Sip Local with BABA’s Brew’s Farm-Fresh Ingredients

With summer in full bloom, the tomatoes are taking over our gardens, the peaches are getting to their perfect, juicy state and the cornfields are high and ready for harvesting. That’s what these warm summer months are all about in our agricultural corner of Pennsylvania. And, while some of us may not have our own abundant gardens, we do have our favorite farmers markets we visit regularly.

So, why not choose a product that has this exact same philosophy when it chooses ingredients to work with?

BABA's Brew

At BABA’s Brew, Olga Sorzano could use ingredients like mangoes and papayas in her kombucha, but why would she do that when local farmers are growing the best and freshest ingredients within a few miles of her brewing facility? She stands by a “local is best” philosophy to make her probiotic kombucha by blending herbs and spices with her favorite fruits.

BABA's Brew

Just as you choose to pick up your fresh peaches and cherries from your local farm stand, so does Sorzano — just in bigger quantities! She is extremely proud of all of the relationships she has built with local farmers over the years.

The biggest partner to BABA’s Brew is Frecon Farms from Boyertown, Pa. The vast majority of the peaches, plums, cherries, apples and pears Sorzano uses in her kombucha recipes come from the dedicated farmers at Frecon.

BABA's Brew

In the fall, BABA’s Rosie Apple kombucha is created with Frecon Farms’ apples, and her brand-new summer flavor, Cheery Cherry, is created with cherries from the farm, as well. We’re currently entering peach season, and Sorzano says she can’t wait for you to try the Peach Sage kombucha she has in the works.

The sage in this batch comes from the Kimberton CSA, which Sorzano is a proud member of. The CSA, which comes from a 10-acre biodynamic, organic mixed-vegetable farm, was the first CSA in Pennsylvania, and it has a rich history in local community and local agriculture. The farmers are passionate and care deeply for the land and the people who thrive off of it, which is exactly what BABA’s Brew searches for in farming partners. In addition to sage, Sorzano also gets her rosemary from Kimberton CSA.

BABA's Brew

BABA’s Brew’s best summer seller, Jersey Blues, is created with none other than organic blueberries from New Jersey, from Little Buck Organics in Hammonton. Each year, Sorzano and her team score as many blueberries as they can get their hands on, and this year was no different, as they picked up nearly 250 pounds of blueberries.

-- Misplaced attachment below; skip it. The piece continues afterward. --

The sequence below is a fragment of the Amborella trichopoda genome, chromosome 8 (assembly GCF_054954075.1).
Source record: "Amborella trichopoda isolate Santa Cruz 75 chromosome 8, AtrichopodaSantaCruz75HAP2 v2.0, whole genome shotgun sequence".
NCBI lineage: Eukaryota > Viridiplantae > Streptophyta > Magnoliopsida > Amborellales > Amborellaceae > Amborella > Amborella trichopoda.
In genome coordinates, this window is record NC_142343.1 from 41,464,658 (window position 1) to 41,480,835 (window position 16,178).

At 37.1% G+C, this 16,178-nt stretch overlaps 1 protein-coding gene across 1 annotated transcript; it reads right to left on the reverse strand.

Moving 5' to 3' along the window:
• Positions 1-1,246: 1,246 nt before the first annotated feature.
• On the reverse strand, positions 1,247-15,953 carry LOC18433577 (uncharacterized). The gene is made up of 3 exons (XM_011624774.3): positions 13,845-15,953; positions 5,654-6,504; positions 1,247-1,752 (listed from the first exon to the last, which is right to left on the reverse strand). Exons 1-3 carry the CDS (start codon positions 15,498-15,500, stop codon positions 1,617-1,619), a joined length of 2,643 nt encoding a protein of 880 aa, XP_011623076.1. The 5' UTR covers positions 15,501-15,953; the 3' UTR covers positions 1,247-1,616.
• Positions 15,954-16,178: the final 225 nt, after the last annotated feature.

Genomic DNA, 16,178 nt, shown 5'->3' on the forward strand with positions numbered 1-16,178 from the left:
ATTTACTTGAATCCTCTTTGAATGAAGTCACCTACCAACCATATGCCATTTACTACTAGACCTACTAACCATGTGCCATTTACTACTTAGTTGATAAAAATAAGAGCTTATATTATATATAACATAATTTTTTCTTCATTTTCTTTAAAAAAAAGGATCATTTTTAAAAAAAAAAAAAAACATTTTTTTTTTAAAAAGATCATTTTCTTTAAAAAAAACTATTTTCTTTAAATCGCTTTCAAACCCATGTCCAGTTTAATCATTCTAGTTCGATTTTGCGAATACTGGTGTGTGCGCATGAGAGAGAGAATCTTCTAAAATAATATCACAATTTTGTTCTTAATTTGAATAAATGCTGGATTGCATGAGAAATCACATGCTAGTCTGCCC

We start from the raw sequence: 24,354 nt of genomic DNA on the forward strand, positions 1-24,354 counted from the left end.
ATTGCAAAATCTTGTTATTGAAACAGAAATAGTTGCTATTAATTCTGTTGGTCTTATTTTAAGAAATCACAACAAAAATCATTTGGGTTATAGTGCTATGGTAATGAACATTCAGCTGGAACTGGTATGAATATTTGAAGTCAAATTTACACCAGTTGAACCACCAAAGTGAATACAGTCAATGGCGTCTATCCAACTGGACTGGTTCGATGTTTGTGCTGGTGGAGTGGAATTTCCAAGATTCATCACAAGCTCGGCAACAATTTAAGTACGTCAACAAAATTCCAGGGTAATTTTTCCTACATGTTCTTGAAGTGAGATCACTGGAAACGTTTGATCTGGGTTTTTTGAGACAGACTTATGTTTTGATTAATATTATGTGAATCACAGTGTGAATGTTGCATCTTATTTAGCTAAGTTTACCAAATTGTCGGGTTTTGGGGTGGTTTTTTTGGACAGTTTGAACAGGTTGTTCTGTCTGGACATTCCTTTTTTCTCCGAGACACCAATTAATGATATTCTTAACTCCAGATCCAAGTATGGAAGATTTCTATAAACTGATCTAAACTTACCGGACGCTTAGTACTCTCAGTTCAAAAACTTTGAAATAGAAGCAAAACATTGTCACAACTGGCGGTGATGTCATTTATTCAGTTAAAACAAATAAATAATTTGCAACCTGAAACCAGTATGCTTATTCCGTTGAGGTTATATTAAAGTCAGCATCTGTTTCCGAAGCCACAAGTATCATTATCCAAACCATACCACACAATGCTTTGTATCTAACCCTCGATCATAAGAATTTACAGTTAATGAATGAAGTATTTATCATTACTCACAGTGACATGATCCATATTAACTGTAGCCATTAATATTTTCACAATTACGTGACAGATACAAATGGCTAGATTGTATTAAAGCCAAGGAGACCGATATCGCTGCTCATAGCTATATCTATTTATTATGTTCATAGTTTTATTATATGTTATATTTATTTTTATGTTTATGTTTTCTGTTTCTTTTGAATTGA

As far as BABA’s year-round partners go, Sorzano works closely with Swarmbustin’ Honey in West Grove, Pa. for her Honey Chamomile Kombucha. Swarmbustin’ Honey was founded from a passion for beekeeping and as a means of supporting the habit of keeping bees.

BABA's Brew

The passion exploded, and with it the number of hives, followed by beeyards sprouting up in three counties in Pennsylvania, and one in northern Delaware. Not only is its honey sweet and delicious, many seasonal-allergy-sufferers have found the local, raw honey to be helpful, as it desensitizes them to the fauna triggering their allergic reaction. And remember, each spoonful of honey you eat keeps a local beekeeper in business, which can help combat the problem of declining bee populations.

As Sorzano was doing her research on local farms, she found local items she didn’t know she had access to, like apricots, persimmons and the Asian pears she gets from Aaron Esch at Quarryville Orchards in Quarryville, Pa.

One of Sorzano’s favorite farmers is Dorene Pasekoff of Hill Creek Farm in Pottstown, Pa. Sorzano says, “The items I get from Dorene are unlike anything else.” She is referring to the black currants, champagne currants and gooseberries, which are rare berries in the U.S., but are what she grew up with as a little girl in Siberia. “It’s like finding golden nuggets for me,” Sorzano explains. She uses all of these dear-to-her ingredients to create her Siberian Summer kombucha.

BABA's Brew

Farmer Dorene Posekoff

Local ingredients are preferred by BABA’s Brew, and supporting a lot of different local farms is also on Sorzano’s to-do list. The result is a product with an extremely small carbon footprint. Sorzano says, “People don’t realize how big their carbon footprint is when they’re eating bananas from the Caribbean or olives from California.” When you’re sipping on BABA’s Brew, you’ll not only be satisfied by the crisp and fresh flavor, you’ll also have a satisfaction of drinking a carbon-footprint-conscious product.

There are a bunch of different kombucha brands that line stores’ shelves, but so many of them do not use real ingredients purchased from real farmers. BABA’s Brew is truly a farm-to-keg business. That’s what sets BABA’s Brew apart from those other brands.

Why use imported items when you can go right down the road? Olga Sorzano says it best: “Ingredients you can source locally are priceless!”

Find BABA’s Brew at a number of local retailers or at A Culture Factory, located at 333 Morgan St. in Phoenixville; phone: (267) 738-1973.

  • Two kombucha bottles and Honey Chamomile kombucha photos: Ed Williams
  • All other photos: Courtesy of BABA's Brew